Car people: who are they? What are they? Why do they make strange noises with their mouths when a Lamborghini drives by? We may never know. But it’s possible a number of gifts can help you live the life, and understand the ways of the gearhead.
Shopping for someone with a budding auto obsession is tough, because often all they want is a full-size car. They want a real vehicle that’s better than whatever bicycle/econobox/whatever is in their garage.
Since we can’t all buy new cars with bows on them, we can at least suggest these gifts to get you by these holidays.
If you want a primer on everything weird and wonderful about car history and culture, look no further. We’ve assembled some of our best stories from throughout the years into this handy primer that will get newbies up to speed in 60 seconds, flat.
Did you know the first successful vehicle in Antarctica was a Volkswagen Beetle? Or how a New York taxi company killed the electric car? Automotive history is weird and wonderful, and these are the weirdest and wonderfulest parts.
You love our website (YOU LOVE OUR WEBSITE), now you can carry it around with you wherever you go.
Everyone has a Volkswagen story. The Beetle remains arguably the most produced car in history, and possibly the most important car, socially, ever made. For a generation of Americans, it defined a rejection of the overstuffed domestic status quo. For the rest of the world, it was an affordable, modern entry to owning an automobile like they’d never seen before.
Unfortunately, like Hugo Boss and Kodak, Volkswagen and the Beetle have been associated with the Nazi party. Hell, Hitler named the car himself; he told Ferdinand Porsche to make a car “with the shape of a Beetle.” But the Bug’s origins were quite different. In fact, they were Jewish.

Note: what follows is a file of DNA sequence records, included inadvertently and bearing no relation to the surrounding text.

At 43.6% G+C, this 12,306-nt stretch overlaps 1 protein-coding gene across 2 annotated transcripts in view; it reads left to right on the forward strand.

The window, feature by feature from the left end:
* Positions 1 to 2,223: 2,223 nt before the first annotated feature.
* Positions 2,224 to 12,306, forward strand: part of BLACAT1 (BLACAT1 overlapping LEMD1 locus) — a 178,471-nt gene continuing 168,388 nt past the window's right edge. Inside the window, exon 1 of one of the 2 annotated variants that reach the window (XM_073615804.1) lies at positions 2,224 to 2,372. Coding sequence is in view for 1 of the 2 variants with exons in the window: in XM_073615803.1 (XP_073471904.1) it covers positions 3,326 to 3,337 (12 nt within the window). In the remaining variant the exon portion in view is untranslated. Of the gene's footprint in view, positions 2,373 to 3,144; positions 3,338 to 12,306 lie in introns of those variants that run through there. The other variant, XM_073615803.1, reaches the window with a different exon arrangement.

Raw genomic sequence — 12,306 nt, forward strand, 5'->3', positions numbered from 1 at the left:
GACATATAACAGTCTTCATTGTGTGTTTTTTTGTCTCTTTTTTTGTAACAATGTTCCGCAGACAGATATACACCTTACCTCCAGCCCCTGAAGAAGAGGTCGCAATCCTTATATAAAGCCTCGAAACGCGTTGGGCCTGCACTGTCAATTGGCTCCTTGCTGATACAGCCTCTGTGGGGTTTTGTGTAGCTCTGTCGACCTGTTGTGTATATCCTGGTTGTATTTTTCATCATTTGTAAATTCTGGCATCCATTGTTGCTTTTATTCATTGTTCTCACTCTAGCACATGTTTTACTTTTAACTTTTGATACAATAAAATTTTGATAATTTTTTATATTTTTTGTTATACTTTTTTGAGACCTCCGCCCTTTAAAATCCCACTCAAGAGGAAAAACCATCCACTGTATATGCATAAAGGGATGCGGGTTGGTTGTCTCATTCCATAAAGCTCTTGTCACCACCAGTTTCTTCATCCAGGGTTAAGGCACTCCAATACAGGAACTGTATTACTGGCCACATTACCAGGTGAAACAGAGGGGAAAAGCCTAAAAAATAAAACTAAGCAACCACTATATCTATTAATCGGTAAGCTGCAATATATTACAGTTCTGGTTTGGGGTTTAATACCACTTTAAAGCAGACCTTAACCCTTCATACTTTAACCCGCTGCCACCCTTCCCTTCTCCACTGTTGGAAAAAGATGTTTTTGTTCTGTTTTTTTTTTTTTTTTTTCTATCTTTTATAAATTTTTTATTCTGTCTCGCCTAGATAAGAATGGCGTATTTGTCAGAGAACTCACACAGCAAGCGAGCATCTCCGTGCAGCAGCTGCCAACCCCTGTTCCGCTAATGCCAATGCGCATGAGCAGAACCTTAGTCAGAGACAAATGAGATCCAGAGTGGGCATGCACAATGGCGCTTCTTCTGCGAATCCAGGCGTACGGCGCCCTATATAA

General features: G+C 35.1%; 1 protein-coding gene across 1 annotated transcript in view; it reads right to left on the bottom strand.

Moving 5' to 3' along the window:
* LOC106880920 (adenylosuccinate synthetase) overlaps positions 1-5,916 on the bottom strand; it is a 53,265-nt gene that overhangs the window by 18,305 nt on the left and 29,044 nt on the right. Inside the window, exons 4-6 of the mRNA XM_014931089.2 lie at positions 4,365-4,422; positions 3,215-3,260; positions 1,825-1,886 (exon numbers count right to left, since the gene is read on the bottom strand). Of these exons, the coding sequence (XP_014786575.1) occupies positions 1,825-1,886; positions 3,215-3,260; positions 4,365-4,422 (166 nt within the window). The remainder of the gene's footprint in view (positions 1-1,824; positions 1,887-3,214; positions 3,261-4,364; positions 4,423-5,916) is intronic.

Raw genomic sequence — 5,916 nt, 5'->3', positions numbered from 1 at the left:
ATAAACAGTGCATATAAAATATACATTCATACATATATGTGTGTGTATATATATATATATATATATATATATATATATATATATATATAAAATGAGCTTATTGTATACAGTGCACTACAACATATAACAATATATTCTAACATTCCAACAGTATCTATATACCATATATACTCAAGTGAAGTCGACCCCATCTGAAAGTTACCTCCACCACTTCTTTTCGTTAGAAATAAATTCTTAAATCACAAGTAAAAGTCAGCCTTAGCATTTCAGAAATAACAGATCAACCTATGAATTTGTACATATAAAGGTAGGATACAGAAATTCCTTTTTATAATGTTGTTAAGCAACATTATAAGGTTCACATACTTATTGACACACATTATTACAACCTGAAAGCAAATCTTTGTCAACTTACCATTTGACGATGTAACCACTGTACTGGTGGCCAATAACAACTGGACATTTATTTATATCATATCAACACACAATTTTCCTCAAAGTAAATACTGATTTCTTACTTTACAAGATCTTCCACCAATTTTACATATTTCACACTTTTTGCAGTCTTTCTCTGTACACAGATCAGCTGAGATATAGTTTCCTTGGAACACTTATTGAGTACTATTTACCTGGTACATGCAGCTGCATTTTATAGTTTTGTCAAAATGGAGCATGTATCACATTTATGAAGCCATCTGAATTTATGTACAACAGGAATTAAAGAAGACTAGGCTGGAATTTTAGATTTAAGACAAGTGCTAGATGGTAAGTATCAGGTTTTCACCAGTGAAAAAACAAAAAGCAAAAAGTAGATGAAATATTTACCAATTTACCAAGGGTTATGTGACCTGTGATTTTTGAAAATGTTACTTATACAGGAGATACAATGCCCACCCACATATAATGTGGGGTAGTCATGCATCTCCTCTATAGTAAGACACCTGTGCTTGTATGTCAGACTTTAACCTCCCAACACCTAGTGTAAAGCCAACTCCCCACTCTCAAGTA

The Volkswagen Beetle was originally the “Maikäfer” (German for May bug), and it was designed by a Jewish man named Josef Ganz. His designed was stolen by the Nazis, who attempted to purge him from the history books. But that story is told in Paul Schilperoord’s thrilling biography of the man and the legendary car he designed.
We at Jalopnik are a bunch of goofy idiots, but car journalism used to be an art. The Da Vinci of automotive writing was L.J.K. Setright, a British journalist whose car reports should be set to music. This compilation of his work is as much about the mechanics or people as it is about the mechanics of engines, and sheds light on the personalities that created the cars of our dreams.
But don’t be fooled–the book is called Designers, but it is also about design. Where the book really succeeds is when it shows how personality and design are inextricably linked: You can study a Ford GT, but you’ll learn much more by talking to Camilo Pardo. Setright gives you this same insight into the greats of a bygone era.
If you weren’t at the Jalopnik Film Fest this year, you missed the chance to see Robert De Niro’s legendary espionage movie on screen at the Ace Hotel’s beautiful new theater. But now, you can see it restored in hi-res in the comfort of your own home.
Ronin stars De Niro as a black-market contractor hired to retrieve a briefcase in Paris. The whole film is great, but we’re recommending it because it contains possibly the best car chases in the history of film. You can read our full review here, but this, in a nutshell, is why we love Ronin:
Frankenheimer’s chase scenes are notable for the way he carefully scripted not just the pursuit, but also the chaos around it. In other movies’ chase scenes, outside elements like uninvolved motorists crashing into one another to avoid the heroes and villains, secondary explosions and property damage are thrown into the mix merely to liven up the visuals.
But Ronin’s chase scenes are full of a more organic form of chaos. Oncoming traffic, drivers in roundabouts, overturned freight trucks and massive pile-ups all figure into, and result from, the film’s pursuits. Everything’s part of a system in Frankenheimer’s chases, a larger whole. The consequences are visceral, terrifying, and feel real in a way few other movies can match.